The day before Easter in 1918, Harry Truman and others boarded the George Washington and headed for the battlefields of France.
“We were watching New York’s skyline diminish,” he said years later, “and wondering if we’d be heroes or corpses.”
The following spring, he returned. The American force tipped the war to the Allies. Capt. Truman had commanded an artillery unit in battle and had not lost a man.
“I’ve never seen anything that looked so good as the Liberty Lady in New York Harbor and the mayor’s boat, which came down the river to meet us,” he wrote to Bess Wallace, his fiance and woman he was finally rushing home to marry. “You know the men have seen so much and been in so many hard places that it takes something real to give them a thrill, but when the band on that boat played ‘Home Sweet Home’ there were not very many dry eyes.”
Truman came home changed. He had made friendships that helped launch his political career. He had grown more sure of his ability to lead.
“They saw that he was firm but fair,” Curator Clay Bauske said of the tough Kansas Citians of Battery D that Truman commanded and from whom he earned respect.
These are among the themes of an exhibit that opens today at the Truman Library in Independence, “Heroes or Corpses: Captain Truman in World War I.”
Truman had been in the National Guard for several years – a time outlined in detail in the exhibit – and then rejoined when the war came. Battery D saw action late in the war. In the Battle of Who Run in the Vosges Mountains, the unit and others fired on German positions. The Germans fired back, a couple of Battery D’s guns got stuck in the mud, and most of the men and horses fled.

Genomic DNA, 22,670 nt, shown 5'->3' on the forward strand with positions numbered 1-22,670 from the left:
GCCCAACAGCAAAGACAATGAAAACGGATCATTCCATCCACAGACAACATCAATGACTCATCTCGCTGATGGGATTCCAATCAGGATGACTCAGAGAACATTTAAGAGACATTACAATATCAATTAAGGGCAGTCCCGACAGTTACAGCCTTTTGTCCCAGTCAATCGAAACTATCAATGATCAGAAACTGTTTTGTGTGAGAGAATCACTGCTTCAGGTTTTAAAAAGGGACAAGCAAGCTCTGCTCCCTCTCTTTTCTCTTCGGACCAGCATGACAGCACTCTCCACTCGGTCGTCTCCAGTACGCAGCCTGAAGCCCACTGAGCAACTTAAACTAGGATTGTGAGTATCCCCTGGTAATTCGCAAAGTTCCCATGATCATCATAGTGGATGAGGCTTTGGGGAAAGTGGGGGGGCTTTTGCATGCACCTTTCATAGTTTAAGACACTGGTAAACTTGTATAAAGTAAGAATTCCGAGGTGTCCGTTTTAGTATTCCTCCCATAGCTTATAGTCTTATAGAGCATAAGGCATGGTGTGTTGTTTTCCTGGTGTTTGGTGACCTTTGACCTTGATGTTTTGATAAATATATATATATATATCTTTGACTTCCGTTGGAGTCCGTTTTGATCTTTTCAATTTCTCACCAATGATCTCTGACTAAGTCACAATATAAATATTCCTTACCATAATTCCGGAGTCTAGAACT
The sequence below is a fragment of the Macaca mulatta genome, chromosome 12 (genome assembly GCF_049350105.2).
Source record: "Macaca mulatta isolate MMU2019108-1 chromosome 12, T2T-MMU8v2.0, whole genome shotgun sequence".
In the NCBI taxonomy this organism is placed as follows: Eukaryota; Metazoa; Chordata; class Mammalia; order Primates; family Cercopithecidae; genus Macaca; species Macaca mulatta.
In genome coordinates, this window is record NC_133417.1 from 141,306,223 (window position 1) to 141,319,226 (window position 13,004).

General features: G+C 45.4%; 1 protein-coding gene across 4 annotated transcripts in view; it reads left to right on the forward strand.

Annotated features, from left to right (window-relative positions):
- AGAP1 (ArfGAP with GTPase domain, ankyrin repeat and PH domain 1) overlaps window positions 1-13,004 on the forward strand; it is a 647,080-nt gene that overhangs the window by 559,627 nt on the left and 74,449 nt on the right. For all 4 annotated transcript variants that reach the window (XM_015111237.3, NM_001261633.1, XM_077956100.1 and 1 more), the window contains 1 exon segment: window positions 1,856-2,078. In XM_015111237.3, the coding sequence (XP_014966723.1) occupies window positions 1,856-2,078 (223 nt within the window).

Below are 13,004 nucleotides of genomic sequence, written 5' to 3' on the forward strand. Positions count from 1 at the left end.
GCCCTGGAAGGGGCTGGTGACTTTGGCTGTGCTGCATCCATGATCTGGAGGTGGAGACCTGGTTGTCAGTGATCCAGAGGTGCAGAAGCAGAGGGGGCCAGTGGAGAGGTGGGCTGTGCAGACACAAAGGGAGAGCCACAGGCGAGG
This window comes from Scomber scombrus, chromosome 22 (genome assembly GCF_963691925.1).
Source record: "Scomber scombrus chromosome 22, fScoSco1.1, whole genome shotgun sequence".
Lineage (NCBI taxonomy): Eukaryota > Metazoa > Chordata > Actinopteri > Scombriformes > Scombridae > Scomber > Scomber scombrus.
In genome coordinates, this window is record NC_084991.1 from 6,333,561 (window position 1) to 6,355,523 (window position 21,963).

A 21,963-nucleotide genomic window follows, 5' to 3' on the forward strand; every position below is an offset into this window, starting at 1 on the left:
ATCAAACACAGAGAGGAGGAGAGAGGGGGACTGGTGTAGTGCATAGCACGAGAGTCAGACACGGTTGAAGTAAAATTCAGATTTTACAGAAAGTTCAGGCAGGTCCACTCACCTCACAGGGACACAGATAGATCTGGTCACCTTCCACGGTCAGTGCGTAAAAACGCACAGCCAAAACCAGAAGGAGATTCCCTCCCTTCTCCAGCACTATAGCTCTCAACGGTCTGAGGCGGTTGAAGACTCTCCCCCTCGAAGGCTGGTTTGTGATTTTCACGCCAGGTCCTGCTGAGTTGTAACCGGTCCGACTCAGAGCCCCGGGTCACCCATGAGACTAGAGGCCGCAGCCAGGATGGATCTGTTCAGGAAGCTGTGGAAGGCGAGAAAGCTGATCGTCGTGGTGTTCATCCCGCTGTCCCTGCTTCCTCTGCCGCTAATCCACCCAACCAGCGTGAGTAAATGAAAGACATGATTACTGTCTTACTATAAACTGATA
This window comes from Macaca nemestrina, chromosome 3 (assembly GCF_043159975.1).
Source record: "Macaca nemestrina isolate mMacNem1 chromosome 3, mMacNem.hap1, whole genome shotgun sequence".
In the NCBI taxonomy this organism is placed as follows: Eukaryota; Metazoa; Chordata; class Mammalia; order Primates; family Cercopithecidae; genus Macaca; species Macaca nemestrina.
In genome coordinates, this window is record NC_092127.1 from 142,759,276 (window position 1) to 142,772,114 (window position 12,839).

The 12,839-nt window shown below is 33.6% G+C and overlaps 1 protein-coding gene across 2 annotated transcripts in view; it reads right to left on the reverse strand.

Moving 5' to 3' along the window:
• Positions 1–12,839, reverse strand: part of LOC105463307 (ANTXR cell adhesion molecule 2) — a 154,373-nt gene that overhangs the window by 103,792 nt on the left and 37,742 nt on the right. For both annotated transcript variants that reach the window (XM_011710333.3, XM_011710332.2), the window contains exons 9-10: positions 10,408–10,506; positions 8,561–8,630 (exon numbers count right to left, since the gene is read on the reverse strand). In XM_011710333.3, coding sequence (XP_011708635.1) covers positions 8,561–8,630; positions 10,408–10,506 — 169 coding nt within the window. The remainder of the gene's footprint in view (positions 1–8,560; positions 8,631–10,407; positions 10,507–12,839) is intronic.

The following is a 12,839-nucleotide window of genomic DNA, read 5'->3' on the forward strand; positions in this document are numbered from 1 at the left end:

“My battery became panic-stricken, and all except five or six scattered like partridges,” he said. “... I got up and called them everything I knew. … Pretty soon they came sneaking back.”
The unit also took part in the Battle of the Argonne Forest, part of the final Allied push that ended the war that fall.
The exhibit gives the broad outlines of the war and has dozens of artifacts that touch directly on history, including:
• The field desk that Truman converted from a large crate and used during the war.
• The field glasses Truman carried and the drafting tools he used to plot artillery positions – tools of the trade for an artillery officer. Also, his campaign hat and Army-issue sewing kit.
• And remember the Zimmermann Telegram in early 1917, in which Germany sought an alliance with Mexico and promised to give it Texas, New Mexico and Arizona? The British intercepted it, Germany confirmed it – and Americans were enraged, greatly propelling the country toward into the war. That actual telegram is on display, on loan from the National Archives for three months. “We can’t keep it for the whole run of the exhibit,” Bauske said. Also: the manifest of the Lusitania, sunk by Germany in 1915; and a page from the Treaty of Versailles at the end of the war.
The exhibit runs through the end of the year. It comes with admission to the library – $8 for adults, $7 for seniors $3 for ages 6 to 15, and free for ages 5 and younger. Hours are 9 a.m. to 5 p.m. Monday through Saturday and noon to 5 Sunday. The library is at 500 West U.S. 24 in Independence, across from McCoy Park. It’s a few blocks west of Noland Road and a few blocks east of River Boulevard.